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Campaigns Aren’t Equipped to Vet Donors

Contributions from white supremacists have slipped through in the past

Texas Sen. Ted Cruz’s presidential campaign donated to charity money it received from a white supremacist leader in 2015. (Tom Williams/CQ Roll Call File Photo)
Texas Sen. Ted Cruz’s presidential campaign donated to charity money it received from a white supremacist leader in 2015. (Tom Williams/CQ Roll Call File Photo)

As the past week has reaffirmed, most congressional candidates don’t want to be associated with white supremacists.

But when it comes to campaign donations, candidates have little control over who supports them. It’s easy enough for politicians to donate to charity or refund contributions from controversial sources. The hard part is finding them.

Congressional campaigns don’t vet most of their donors — it’d be an impossible job. 

“It’s one of thorniest issues we have,” said a campaign compliance consultant. “Most campaigns don’t have the resources to do it to the degree they need to,” she added. 

In the aftermath of a racially motivated 2015 shooting at a historic African-American church in Charleston, South Carolina, many Republican campaigns refunded or donated checks received from a white supremacist leader who had apparently influenced the shooter. 

Earl Holt III, the president of the Council of Conservative Citizens, a Missouri-based organization that the Southern Poverty Law Center considers a white supremacist group, gave $65,000 to GOP campaigns over several campaign cycles.

Among the recipients were the 2016 presidential campaigns of Texas Sen. Ted Cruz, Kentucky Sen. Rand Paul and former Pennsylvania Sen. Rick Santorum and some of the political action committees supporting them. 

All of those campaigns donated the money they’d received from Hurt when asked about it by The Guardian in late June 2015. Holt also gave money to the campaigns of Iowa Rep. Steve King, Arkansas Sen. Tom Cotton, Arizona Sen. Jeff Flake, and former Minnesota Rep. Michele Bachmann. He donated to two black Republicans, Utah Rep. Mia Love and former Florida Rep. Allen B. West.

The campaigns condemned Holt’s rhetoric after his donations came to light, but it’s not clear any of them knew who Holt was when his money came in. 

That’s because thorough vetting is rare, and even when it’s done, it’s tricky.

All campaigns vet donors if their names will appear on a fundraising invitation. But those are usually major donors the candidates already know well.

Presidential campaigns — the major ones, at least — devote more resources to vetting large donors. Senate campaigns typically vet donations over a certain threshold, although sometimes it’s the party campaign committees that do that. And House campaigns, depending on their size, generally lack the resources to do much comprehensive vetting at all.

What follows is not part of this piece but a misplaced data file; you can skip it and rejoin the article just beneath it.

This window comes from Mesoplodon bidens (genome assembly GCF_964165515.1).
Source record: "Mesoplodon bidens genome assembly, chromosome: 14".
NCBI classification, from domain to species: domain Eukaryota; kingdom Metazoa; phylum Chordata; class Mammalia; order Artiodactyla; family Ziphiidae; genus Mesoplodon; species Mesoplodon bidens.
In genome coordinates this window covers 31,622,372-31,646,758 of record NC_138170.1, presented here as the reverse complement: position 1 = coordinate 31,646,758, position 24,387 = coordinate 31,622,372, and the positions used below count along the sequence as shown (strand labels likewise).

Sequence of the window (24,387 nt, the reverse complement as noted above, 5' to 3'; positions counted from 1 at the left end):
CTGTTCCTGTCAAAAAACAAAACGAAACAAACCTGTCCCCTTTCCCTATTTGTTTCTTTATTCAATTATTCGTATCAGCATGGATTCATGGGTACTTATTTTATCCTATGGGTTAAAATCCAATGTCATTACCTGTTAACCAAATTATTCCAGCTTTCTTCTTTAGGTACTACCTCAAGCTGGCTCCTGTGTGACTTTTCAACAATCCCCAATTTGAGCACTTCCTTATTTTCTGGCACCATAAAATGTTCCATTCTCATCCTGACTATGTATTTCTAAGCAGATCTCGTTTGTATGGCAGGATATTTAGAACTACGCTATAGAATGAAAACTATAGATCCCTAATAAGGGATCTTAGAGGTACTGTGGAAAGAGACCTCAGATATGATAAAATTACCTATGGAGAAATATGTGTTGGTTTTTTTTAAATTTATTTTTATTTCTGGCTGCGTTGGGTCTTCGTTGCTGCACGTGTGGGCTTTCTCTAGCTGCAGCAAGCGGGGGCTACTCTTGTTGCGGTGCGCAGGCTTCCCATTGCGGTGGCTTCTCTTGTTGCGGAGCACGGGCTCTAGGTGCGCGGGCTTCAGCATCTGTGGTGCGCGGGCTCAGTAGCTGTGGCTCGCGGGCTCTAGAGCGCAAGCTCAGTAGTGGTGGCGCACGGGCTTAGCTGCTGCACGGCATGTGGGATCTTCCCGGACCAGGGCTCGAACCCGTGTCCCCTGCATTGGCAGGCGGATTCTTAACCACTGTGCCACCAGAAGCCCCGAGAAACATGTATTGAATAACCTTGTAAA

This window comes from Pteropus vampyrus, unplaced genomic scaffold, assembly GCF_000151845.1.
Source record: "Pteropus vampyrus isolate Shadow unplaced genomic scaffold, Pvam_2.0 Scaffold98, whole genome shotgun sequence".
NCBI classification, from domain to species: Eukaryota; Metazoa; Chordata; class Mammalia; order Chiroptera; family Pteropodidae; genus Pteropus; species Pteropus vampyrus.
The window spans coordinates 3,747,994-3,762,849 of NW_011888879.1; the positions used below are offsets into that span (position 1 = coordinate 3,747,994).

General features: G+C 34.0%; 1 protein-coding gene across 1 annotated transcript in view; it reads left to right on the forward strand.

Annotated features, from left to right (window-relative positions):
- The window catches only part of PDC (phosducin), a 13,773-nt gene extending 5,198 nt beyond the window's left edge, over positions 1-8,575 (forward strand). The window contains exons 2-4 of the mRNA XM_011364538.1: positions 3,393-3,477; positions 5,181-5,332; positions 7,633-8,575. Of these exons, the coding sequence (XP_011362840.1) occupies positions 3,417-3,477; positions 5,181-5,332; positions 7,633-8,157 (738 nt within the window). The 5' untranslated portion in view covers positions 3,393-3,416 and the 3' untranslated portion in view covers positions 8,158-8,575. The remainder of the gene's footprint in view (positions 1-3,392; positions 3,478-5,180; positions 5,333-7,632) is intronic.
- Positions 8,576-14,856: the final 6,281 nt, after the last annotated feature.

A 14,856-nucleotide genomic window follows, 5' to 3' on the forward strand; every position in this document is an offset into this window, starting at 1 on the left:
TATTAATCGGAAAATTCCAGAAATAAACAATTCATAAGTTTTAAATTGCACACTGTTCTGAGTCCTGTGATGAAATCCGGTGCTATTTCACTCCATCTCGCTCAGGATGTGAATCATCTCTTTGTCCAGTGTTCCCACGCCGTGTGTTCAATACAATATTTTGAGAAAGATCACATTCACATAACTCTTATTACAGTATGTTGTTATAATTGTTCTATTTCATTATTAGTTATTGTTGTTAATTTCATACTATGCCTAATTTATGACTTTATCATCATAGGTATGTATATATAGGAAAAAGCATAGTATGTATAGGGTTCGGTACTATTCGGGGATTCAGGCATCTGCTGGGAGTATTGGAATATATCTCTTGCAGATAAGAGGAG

Even when campaigns do vet, it’s never clear-cut. People with the same name complicate the process.

And the vetting of ideologues is especially difficult, said the compliance consultant, especially when there isn’t necessarily a public record that would make their views readily apparent. It’s not as if donors’ occupation, which are itemized on FEC reports, always give a good indication of their beliefs. Holt was listed as a “slumlord” on several FEC entries, according to The Guardian. 

Timing is always a question, too. “You can vet somebody on Monday and by Tuesday afternoon, your vet is totally invalid,” the compliance consultant said. 

Nefarious ties aren’t the only reason for a campaign to vet donors. If a candidate’s spouse works for a regulatory agency, for example, the campaign will vet donors to make sure it’s not taking money from people the spouse regulates. 

Once campaigns receive a check, they have a 10-day window to either deposit or return it. Returning, rather than refunding, a check is preferable because it won’t show up in an FEC report. But the increasing prevalence of credit card transactions, which are cleared nightly, and online conduits can make it hard for campaigns to keep up with the money coming in, especially the small-dollar donations.

Sometimes, it’s the candidates themselves who need to have better vetted the recipients of their own cash. Montana Rep. Greg Gianforte and his wife each gave $170 to a 2016 state legislative candidate whom watchdog groups consider a white nationalist. 

“I was unaware of some of his views and we supported him because we supported all (Republican) candidates in the last election,” Gianforte said in May when The Missoulian asked him about the donation. 

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